TRACK AND FIELD NOTEBOOK
Webb Falters in 1,500, Fails to Qualify for Team
Monday, July 7, 2008
EUGENE, Ore., July 6 -- Alan Webb declined to talk to reporters after finishing fifth in the 1,500 meters at the U.S. Olympic trials at Hayward Field and failing to qualify for the team. In 2004, Webb took first at the trials, before placing 25th in the opening round at the Olympics.
He decided to withdraw from the 800 just before the trials, he said, in order to focus on the 1,500. Earlier in the trials, it appeared to be a smart decision. Webb posted the top time in the quarterfinals (3 minutes 41.27 seconds).
While his semifinal time earned him a spot in the finals, he slipped to 10th overall (3:44.23). His time of 3:41.62 in the final was .62 of a second behind Lopez Lomong, who took third place, behind Bernard Lagat and Leonel Manzano. Webb's time was more than 11 seconds off his personal best set a year ago to the day in Paris. That time (3:30:54) was the world's fastest in 2007.
"Going from world leader to not making the team, that's sad," said Steve Sherer, who placed 11th in the 1,500.
For a few minutes, it appeared Marshevet Hooker faced catastrophe for the second time this week.
During the preliminary round and quarterfinals of qualifying for the 100 meters, Hooker ran the fastest time in each round. She was second in the semifinals. When the finals came, Hooker slipped to fourth and missed out on the Olympic team.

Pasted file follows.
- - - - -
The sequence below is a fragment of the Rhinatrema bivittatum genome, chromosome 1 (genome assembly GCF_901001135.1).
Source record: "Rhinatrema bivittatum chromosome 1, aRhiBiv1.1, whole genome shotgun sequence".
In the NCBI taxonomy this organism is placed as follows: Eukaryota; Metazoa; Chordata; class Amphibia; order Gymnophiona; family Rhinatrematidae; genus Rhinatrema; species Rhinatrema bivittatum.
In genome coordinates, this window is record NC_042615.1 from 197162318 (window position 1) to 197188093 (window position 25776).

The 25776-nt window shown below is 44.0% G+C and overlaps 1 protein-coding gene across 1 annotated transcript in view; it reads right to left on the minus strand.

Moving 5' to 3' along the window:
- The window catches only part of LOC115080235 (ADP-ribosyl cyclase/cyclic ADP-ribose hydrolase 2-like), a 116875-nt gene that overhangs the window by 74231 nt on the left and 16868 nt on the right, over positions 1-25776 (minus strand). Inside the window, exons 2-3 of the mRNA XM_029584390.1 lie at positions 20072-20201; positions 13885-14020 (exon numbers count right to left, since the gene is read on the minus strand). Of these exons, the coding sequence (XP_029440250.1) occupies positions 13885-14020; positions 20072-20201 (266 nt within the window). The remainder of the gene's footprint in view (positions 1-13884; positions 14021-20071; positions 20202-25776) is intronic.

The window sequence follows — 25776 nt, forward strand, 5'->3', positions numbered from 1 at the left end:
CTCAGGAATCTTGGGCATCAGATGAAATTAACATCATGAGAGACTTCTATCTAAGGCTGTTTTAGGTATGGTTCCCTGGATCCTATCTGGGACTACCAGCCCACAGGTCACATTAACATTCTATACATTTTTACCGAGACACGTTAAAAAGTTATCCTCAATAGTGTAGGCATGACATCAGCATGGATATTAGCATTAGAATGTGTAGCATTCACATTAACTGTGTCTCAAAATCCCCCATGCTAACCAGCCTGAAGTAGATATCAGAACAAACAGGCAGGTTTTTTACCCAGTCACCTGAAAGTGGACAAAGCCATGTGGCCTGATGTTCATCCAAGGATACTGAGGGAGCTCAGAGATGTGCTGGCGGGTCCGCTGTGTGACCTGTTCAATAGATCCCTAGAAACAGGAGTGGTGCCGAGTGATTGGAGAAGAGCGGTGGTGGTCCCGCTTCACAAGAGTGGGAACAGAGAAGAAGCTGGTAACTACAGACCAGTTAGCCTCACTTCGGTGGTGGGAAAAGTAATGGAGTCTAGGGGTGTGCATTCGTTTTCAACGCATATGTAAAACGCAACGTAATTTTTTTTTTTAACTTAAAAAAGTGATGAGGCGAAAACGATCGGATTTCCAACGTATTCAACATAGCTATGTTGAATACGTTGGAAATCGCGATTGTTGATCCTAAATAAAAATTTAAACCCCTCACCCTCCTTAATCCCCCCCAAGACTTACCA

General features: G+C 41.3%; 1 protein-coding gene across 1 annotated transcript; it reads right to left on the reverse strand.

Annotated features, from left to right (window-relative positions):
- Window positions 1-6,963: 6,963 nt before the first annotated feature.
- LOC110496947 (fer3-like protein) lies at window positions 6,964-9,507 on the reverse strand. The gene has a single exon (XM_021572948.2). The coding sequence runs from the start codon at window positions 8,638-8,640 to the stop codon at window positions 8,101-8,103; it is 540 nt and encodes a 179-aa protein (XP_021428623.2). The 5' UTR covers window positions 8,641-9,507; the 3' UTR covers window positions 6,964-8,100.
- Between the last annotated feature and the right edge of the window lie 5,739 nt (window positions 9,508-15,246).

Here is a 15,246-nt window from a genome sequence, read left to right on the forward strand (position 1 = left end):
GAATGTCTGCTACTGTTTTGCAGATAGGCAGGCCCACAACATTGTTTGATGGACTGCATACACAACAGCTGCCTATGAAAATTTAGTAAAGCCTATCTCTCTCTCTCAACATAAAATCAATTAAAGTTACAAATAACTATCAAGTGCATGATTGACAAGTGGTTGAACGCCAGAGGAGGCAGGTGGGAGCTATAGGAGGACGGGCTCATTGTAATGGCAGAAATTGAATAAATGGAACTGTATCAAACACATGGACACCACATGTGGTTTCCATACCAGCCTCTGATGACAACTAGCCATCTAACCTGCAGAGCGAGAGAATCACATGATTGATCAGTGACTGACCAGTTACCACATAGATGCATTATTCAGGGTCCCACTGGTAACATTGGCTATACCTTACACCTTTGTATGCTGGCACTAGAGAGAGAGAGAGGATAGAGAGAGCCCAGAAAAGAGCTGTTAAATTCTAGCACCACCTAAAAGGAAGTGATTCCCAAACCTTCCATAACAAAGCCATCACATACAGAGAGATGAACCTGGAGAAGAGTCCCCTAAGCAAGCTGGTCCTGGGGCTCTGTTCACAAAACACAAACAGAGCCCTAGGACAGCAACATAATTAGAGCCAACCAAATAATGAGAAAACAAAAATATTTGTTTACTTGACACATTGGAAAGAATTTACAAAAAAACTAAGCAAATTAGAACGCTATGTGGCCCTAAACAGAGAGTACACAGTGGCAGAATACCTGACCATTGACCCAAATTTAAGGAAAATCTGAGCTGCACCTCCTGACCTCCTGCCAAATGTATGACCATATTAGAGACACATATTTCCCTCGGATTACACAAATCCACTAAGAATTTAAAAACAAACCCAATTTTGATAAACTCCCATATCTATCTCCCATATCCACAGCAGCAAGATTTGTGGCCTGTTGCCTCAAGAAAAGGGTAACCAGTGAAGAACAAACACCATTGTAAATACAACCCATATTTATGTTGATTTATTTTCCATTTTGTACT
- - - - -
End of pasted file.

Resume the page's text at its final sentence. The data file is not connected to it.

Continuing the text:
When qualifying came for the 200 meters, Hooker made it back to the finals, and as she bore down the stretch, she could see third place -- the last of the qualifying spots -- firmly in her grasp. Just to be sure, she leaned forward as she came within two meters of the finish line.
And then she began to stumble. She simultaneously struggled to cross the line, keep her balance and hold off Lauryn Williams.
"I was just blank," Hooker said of the moments after the race. "I knew it was going to be close. I just waited patiently" for the times to post.
Hooker's 22.20 seconds were one one-hundredth ahead of Williams, who had edged Hooker out for the final 100 spot.
When asked if her near-calamity was a trip or a lean, Hooker said: "I believe it was a fall. I had no control. I just had to push forward.